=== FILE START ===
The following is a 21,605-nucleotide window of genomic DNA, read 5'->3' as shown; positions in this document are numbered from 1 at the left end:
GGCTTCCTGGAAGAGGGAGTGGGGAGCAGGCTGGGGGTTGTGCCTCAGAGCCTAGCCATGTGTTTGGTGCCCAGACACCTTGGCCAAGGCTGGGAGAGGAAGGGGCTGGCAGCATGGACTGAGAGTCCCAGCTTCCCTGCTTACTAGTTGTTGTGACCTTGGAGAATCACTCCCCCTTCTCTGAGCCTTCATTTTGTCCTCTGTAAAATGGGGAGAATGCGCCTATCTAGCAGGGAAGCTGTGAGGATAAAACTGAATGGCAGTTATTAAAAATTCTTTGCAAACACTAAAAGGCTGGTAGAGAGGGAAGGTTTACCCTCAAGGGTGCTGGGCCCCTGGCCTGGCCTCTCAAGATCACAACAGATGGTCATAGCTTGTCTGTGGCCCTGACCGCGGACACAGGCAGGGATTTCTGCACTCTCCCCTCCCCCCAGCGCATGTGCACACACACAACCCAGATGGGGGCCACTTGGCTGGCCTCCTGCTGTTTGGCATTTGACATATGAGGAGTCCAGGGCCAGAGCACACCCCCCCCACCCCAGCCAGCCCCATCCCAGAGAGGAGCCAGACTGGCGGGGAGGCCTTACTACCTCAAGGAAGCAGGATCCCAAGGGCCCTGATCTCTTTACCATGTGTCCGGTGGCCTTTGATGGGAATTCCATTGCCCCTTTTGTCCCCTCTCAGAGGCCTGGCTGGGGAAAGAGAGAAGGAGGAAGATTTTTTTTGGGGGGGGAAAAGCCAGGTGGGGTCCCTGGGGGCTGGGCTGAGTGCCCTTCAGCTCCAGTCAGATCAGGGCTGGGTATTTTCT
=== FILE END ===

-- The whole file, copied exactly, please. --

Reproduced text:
The following is a 21,605-nucleotide window of genomic DNA, read 5'->3' as shown; positions in this document are numbered from 1 at the left end:
GGCTTCCTGGAAGAGGGAGTGGGGAGCAGGCTGGGGGTTGTGCCTCAGAGCCTAGCCATGTGTTTGGTGCCCAGACACCTTGGCCAAGGCTGGGAGAGGAAGGGGCTGGCAGCATGGACTGAGAGTCCCAGCTTCCCTGCTTACTAGTTGTTGTGACCTTGGAGAATCACTCCCCCTTCTCTGAGCCTTCATTTTGTCCTCTGTAAAATGGGGAGAATGCGCCTATCTAGCAGGGAAGCTGTGAGGATAAAACTGAATGGCAGTTATTAAAAATTCTTTGCAAACACTAAAAGGCTGGTAGAGAGGGAAGGTTTACCCTCAAGGGTGCTGGGCCCCTGGCCTGGCCTCTCAAGATCACAACAGATGGTCATAGCTTGTCTGTGGCCCTGACCGCGGACACAGGCAGGGATTTCTGCACTCTCCCCTCCCCCCAGCGCATGTGCACACACACAACCCAGATGGGGGCCACTTGGCTGGCCTCCTGCTGTTTGGCATTTGACATATGAGGAGTCCAGGGCCAGAGCACACCCCCCCCACCCCAGCCAGCCCCATCCCAGAGAGGAGCCAGACTGGCGGGGAGGCCTTACTACCTCAAGGAAGCAGGATCCCAAGGGCCCTGATCTCTTTACCATGTGTCCGGTGGCCTTTGATGGGAATTCCATTGCCCCTTTTGTCCCCTCTCAGAGGCCTGGCTGGGGAAAGAGAGAAGGAGGAAGATTTTTTTTGGGGGGGGAAAAGCCAGGTGGGGTCCCTGGGGGCTGGGCTGAGTGCCCTTCAGCTCCAGTCAGATCAGGGCTGGGTATTTTCT